The permission to stop contact wasn’t granted but we found the application surprising because the Transparency Project had found Gloucestershire to be one of only a few councils operating a clear and lawful policy about families recording social work meetings, during a project undertaken about this last year.
A discussion of the project (based on a freedom of information enquiry to councils about their policies on recording of social work meetings); discussion of Gloucestershire’s policy; and the practice guidance the Transparency Project produced about recording are here.
IN OTHER TRANSPARENCY NEWS
The Public Accounts Committee reported on Child Protection Services and the DfE mishandling of the conflict of interest in relation to the appointment of the Chief of Social Work
The report of the House of Commons Public Accounts Committee was published on the 16 December. It criticised the Department for Education (DfE) for ‘worrying complacency’ on improving child protection services quickly enough and mishandling the conflict of interest surrounding the appointment of the Chief Social Worker.
Key findings with recommendation included that the DfE:
- Mishandled a clear conflict of interest after appointing the Chief Social Worker and should report to the Commission by the end of March 2017 on changed procedures; new agreed constraints on the Chief Social Worker’s dealings with Morning Lane Associates; management of future conflicts; and plans for clear guidelines for officials on conflicts of interest “as the Government moves ahead with plans to outsource children’s social services to private and voluntary sector partners”. The DfE & Cabinet Office should require much clearer declarations of interest in future with “close and personal relationship” defined. The taxpayer and Parliament are entitled to be clear about potential conflicts of interest given the millions of taxpayers’ money spent annually on contracts with the private sector. The Cabinet Office should also report by March 2017 with outline plans to standardise and clarify such declarations;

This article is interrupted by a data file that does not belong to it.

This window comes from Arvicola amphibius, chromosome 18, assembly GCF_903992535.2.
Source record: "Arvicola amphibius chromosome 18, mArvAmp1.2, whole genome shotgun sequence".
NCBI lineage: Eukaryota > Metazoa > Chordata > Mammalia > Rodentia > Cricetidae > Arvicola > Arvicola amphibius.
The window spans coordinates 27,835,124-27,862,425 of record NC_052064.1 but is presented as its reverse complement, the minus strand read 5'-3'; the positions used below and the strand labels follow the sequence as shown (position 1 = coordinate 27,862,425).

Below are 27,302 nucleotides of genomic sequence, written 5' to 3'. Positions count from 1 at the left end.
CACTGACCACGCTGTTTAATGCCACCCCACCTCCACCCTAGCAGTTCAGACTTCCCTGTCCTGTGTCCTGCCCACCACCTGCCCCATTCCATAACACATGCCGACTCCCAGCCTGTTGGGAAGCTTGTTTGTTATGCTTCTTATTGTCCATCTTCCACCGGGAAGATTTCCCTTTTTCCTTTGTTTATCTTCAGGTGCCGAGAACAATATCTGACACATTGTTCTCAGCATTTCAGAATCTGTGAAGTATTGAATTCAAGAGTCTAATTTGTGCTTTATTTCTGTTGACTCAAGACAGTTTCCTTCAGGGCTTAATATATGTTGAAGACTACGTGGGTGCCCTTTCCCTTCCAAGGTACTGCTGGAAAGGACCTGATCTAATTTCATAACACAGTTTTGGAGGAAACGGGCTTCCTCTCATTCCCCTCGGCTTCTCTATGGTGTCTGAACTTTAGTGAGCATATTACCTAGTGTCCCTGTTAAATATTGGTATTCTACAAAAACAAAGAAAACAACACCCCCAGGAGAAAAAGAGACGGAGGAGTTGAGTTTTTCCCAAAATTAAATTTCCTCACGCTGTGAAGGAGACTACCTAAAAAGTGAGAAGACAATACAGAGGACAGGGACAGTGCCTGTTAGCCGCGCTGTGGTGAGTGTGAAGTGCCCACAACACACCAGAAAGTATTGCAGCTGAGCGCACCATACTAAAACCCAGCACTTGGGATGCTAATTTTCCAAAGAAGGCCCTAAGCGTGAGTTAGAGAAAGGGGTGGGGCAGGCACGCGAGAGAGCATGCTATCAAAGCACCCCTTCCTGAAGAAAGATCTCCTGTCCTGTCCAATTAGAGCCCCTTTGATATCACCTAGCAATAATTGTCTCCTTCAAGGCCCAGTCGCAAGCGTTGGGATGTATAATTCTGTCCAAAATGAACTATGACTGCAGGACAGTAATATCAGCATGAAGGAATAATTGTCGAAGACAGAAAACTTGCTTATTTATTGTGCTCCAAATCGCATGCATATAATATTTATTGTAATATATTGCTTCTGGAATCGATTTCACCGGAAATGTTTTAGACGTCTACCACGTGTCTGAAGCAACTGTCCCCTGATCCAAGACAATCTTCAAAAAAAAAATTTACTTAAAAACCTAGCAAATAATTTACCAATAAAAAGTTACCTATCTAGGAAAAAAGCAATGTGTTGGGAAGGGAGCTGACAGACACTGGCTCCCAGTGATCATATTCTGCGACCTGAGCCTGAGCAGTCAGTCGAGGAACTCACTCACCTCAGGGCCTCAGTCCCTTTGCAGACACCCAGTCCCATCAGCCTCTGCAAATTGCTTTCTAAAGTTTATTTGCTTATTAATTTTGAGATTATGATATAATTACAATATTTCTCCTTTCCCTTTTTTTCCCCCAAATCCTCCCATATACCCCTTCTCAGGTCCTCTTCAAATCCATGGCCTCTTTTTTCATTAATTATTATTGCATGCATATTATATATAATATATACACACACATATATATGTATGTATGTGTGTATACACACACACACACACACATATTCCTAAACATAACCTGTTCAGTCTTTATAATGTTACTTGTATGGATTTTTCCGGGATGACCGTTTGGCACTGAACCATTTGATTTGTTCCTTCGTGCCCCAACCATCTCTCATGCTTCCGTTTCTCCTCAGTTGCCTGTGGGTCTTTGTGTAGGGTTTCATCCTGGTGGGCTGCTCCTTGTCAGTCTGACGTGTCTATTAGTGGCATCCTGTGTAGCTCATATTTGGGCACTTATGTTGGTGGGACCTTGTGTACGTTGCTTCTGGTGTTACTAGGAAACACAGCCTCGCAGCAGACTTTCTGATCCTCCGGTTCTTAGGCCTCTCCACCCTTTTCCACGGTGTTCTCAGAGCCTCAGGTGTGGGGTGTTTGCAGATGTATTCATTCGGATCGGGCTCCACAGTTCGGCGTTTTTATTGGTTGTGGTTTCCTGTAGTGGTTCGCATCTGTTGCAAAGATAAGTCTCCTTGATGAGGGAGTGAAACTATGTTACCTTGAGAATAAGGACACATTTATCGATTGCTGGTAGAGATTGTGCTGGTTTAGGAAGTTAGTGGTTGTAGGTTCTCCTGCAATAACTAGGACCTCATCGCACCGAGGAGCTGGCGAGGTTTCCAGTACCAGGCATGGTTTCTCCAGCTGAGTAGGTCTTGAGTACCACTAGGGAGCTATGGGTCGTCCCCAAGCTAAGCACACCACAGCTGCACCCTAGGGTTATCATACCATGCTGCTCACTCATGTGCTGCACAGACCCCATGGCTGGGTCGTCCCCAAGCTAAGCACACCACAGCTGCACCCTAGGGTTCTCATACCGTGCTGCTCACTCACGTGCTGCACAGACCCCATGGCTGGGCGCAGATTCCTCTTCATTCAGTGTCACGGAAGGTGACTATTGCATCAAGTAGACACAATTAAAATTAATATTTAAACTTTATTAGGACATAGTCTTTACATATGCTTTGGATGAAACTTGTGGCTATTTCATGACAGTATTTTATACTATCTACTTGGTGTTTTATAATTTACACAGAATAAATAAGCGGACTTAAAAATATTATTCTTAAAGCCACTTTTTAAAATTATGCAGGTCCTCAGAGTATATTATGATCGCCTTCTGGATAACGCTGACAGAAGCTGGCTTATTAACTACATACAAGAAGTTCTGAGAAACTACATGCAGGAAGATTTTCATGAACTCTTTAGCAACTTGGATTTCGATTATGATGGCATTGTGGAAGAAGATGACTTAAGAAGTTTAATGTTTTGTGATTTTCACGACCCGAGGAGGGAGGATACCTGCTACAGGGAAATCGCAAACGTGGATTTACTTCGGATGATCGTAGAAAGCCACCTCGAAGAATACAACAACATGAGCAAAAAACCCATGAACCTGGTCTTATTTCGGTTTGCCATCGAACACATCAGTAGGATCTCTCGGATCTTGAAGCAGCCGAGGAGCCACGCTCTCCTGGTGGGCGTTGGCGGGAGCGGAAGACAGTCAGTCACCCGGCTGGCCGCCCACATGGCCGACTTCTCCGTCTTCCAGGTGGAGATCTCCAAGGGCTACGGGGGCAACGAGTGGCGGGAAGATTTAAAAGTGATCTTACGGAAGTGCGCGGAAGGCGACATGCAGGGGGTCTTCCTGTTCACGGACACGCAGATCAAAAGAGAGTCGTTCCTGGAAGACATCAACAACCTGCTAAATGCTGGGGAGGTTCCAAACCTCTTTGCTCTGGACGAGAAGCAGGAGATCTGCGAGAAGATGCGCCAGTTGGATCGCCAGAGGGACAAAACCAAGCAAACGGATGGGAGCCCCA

- Children are being left at risk of harm through inconsistency in the quality and consistency of help and protection services. The DfE should report by March 2017 on ensuring minimum standards so all children have equal access to high-quality services and practice standards; and whether children with disabilities need a different pathway of support where there isn’t clear evidence that child protection is an issue;
- Lack a credible plan for improving the system by 2020 and should develop plans with detail on timetable & resources for transforming services by 2020;
- Ofsted inspections do not provide sufficient and up-to-date information on service quality and the DfE should report by March 2017 on how they will get more timely assurance on the quality of children’s services from Ofsted;
- Allows problems with services to go too far before it intervenes and must speed up use of leading indicators to intervene in councils before Ofsted assesses them as having failed and report on this by March 2017;
- Six years after the Munro review the DfE still has no evidence on ‘what works’ and must set out its plans for evaluation, dissemination and embedding good practice to the committee;